The study, which was launched at the International AIDS meeting in Durban, South Africa, is published in The Lancet HIV journal. (ANI)

New Delhi [India], Feb. 22 (ANI): In rarest of its kind, a paediatric surgery performed by doctors at a city-based hospital gave a new lease of life to a newborn, suffering from a life-threatening defect of the alimentary canal.

Full Story >>

Beware! Zika can be a reason for miscarriage

Updated: Feb 22, 2017 14:18 IST

Washington D.C. (USA), Feb. 22 (ANI): Beware to-be mothers! According to a recent study, Zika virus could lead to a greater risk of miscarriage in the early stage of pregnancy.

Full Story >>

Washington D.C. (USA), Feb. 22 (ANI): Women with a rare type of epithelial ovarian or peritoneum cancer, can now take sigh of relief.

Full Story >>

Washington D.C. [USA], Feb. 22 (ANI): Now don't blame those chips and chocolates for you childs extra pounds, as a study says around 35-40 percent of a child's is inherited from their parents.

Full Story >>

Drinking too much may age arteries over time!

Updated: Feb 22, 2017 06:03 IST

Washington D.C. [USA], Feb. 22 (ANI): Excessive boozing over the years might age arteries prematurely, especially in men, putting them at an increased risk for heart disease.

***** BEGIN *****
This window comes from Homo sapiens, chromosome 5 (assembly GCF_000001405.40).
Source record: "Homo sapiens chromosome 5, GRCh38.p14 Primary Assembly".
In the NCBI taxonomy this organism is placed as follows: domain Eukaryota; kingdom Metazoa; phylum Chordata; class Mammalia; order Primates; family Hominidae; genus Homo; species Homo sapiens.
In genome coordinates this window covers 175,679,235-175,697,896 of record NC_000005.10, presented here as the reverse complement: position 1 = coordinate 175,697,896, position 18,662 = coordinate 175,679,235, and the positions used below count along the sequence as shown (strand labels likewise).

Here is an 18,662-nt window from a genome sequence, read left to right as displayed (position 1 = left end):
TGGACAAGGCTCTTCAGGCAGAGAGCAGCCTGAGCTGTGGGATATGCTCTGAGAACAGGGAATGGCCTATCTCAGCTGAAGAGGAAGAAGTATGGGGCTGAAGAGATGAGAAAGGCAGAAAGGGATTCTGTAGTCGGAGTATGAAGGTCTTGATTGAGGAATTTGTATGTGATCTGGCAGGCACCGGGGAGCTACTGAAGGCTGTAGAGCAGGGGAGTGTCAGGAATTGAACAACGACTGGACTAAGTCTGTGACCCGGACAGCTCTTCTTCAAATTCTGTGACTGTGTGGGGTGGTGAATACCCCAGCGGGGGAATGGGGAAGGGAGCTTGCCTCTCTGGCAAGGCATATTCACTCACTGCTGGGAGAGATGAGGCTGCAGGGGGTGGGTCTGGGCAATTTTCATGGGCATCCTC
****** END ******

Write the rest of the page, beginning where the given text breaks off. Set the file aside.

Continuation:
Full Story >>

Chronic knee pain may be treated online

Updated: Feb 21, 2017 06:41 IST

Washington D.C. [USA], Feb. 21 (ANI): A study has found out that an online intervention, combining home exercise and pain-coping skills training, provided substantial clinical benefits for patients suffering from chronic knee pain.

Full Story >>

Washington D.C. [USA], Feb. 21 (ANI): Only exercise is not enough to maintain that figure, which is an after effect of much toil and sweat!

Full Story >>

New Delhi [India], Feb. 20 (ANI): With rising life expectancy, increasingly sedentary lifestyles and surge in incidence of obesity, India is also witnessing a resultant rise in orthopedic problems as a natural corollary.

Full Story >>

Children inherit obesity from parents: Study

Updated: Feb 20, 2017 14:54 IST

Washington D.C. (USA), Feb. 20 (ANI): A study reveals that 35-40 percent of a child's 'Body Mass Index' - how fat or thin they are - is inherited from their parents.

Full Story >>

New Delhi [India], Feb 20. (ANI): Good news for all those lazy-headed not-really-a-cleanliness-freak out there! Scientists have found out that the obsession with hygiene could even be turning some beneficial bacteria found in the human gut into "endangered species".